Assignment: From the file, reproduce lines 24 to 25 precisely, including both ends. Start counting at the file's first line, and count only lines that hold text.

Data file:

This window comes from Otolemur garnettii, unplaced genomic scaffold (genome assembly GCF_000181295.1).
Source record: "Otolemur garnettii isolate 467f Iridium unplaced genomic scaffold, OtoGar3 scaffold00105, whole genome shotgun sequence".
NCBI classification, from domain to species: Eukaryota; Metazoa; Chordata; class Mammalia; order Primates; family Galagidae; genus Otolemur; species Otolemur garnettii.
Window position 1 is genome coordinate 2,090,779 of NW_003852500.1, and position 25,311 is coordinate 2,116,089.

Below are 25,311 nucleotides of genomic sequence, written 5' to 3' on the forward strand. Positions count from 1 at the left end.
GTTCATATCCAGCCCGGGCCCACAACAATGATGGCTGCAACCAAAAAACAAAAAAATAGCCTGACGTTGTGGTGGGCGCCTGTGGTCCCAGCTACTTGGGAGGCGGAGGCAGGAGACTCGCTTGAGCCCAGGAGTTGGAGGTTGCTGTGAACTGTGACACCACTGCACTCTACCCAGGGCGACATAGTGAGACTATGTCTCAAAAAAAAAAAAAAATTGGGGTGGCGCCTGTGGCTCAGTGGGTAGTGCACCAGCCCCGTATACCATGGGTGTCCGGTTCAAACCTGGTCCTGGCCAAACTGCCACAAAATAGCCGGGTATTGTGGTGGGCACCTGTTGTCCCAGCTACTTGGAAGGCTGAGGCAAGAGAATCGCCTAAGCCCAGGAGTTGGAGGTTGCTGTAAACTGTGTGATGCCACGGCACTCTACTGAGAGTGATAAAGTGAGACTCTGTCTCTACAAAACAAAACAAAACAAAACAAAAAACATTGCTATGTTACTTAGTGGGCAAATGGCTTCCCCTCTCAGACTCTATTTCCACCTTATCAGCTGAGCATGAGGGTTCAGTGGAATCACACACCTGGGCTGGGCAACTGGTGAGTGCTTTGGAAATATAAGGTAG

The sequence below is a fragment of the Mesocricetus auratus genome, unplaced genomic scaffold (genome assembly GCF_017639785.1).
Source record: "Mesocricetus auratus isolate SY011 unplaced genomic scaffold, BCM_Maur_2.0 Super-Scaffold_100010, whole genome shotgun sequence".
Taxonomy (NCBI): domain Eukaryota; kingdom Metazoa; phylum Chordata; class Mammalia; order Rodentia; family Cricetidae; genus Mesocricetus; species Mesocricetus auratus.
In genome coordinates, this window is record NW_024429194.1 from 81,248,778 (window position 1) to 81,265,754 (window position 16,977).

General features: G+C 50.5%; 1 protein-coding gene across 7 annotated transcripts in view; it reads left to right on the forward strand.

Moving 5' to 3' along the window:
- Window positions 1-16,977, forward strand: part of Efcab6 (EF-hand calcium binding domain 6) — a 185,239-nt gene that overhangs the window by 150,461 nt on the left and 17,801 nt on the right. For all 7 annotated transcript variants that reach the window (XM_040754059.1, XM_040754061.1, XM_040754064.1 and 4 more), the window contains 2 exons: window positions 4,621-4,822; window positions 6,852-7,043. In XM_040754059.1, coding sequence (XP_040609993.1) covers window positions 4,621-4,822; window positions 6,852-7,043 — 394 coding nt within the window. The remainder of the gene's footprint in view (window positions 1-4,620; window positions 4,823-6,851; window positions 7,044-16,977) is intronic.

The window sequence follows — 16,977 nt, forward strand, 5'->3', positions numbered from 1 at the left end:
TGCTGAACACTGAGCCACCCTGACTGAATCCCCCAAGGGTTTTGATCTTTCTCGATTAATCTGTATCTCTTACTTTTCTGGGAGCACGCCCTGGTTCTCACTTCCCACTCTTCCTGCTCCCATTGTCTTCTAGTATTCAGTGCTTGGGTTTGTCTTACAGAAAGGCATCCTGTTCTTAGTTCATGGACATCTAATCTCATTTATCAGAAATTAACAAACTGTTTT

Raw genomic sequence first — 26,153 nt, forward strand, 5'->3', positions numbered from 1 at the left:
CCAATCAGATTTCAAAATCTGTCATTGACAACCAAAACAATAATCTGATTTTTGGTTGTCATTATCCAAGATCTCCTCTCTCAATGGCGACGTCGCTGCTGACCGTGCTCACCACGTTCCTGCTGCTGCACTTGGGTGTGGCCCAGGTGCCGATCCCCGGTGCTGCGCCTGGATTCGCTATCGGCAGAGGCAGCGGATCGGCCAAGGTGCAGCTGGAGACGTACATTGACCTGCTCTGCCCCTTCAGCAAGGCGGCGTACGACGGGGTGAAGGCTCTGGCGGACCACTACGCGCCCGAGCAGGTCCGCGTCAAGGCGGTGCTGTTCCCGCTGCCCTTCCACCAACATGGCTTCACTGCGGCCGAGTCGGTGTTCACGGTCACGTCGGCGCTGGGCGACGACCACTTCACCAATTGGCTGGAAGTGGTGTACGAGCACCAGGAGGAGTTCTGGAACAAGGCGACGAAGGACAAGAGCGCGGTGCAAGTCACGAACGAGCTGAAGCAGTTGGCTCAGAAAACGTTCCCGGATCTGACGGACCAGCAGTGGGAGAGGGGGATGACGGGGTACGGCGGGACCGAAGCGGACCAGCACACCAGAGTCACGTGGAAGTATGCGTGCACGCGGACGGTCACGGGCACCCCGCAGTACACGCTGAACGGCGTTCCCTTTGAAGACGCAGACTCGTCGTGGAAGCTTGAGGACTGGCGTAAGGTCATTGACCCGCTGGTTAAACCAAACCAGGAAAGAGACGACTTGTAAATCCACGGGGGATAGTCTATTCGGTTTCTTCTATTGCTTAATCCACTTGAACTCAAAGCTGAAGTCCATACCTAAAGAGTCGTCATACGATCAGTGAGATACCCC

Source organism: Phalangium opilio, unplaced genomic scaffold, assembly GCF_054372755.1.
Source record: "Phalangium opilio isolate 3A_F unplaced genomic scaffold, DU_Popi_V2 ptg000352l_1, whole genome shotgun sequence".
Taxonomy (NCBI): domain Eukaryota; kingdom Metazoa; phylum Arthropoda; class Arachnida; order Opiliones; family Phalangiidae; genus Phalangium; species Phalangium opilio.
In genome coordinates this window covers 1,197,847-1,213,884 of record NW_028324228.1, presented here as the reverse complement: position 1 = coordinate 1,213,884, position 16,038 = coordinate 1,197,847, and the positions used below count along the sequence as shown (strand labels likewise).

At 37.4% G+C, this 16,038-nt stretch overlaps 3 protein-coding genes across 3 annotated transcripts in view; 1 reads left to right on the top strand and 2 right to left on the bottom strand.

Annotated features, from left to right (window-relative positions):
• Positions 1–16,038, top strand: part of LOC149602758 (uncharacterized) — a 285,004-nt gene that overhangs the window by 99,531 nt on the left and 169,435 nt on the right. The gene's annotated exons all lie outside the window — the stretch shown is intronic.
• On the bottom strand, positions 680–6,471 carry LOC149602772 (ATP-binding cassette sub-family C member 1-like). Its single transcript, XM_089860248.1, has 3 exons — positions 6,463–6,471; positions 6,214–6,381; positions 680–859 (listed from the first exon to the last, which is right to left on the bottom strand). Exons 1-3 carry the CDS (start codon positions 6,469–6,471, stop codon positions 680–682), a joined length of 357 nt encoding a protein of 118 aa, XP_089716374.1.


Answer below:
• Positions 1–16,038, top strand: part of LOC149602758 (uncharacterized) — a 285,004-nt gene that overhangs the window by 99,531 nt on the left and 169,435 nt on the right. The gene's annotated exons all lie outside the window — the stretch shown is intronic.
• On the bottom strand, positions 680–6,471 carry LOC149602772 (ATP-binding cassette sub-family C member 1-like). Its single transcript, XM_089860248.1, has 3 exons — positions 6,463–6,471; positions 6,214–6,381; positions 680–859 (listed from the first exon to the last, which is right to left on the bottom strand). Exons 1-3 carry the CDS (start codon positions 6,469–6,471, stop codon positions 680–682), a joined length of 357 nt encoding a protein of 118 aa, XP_089716374.1.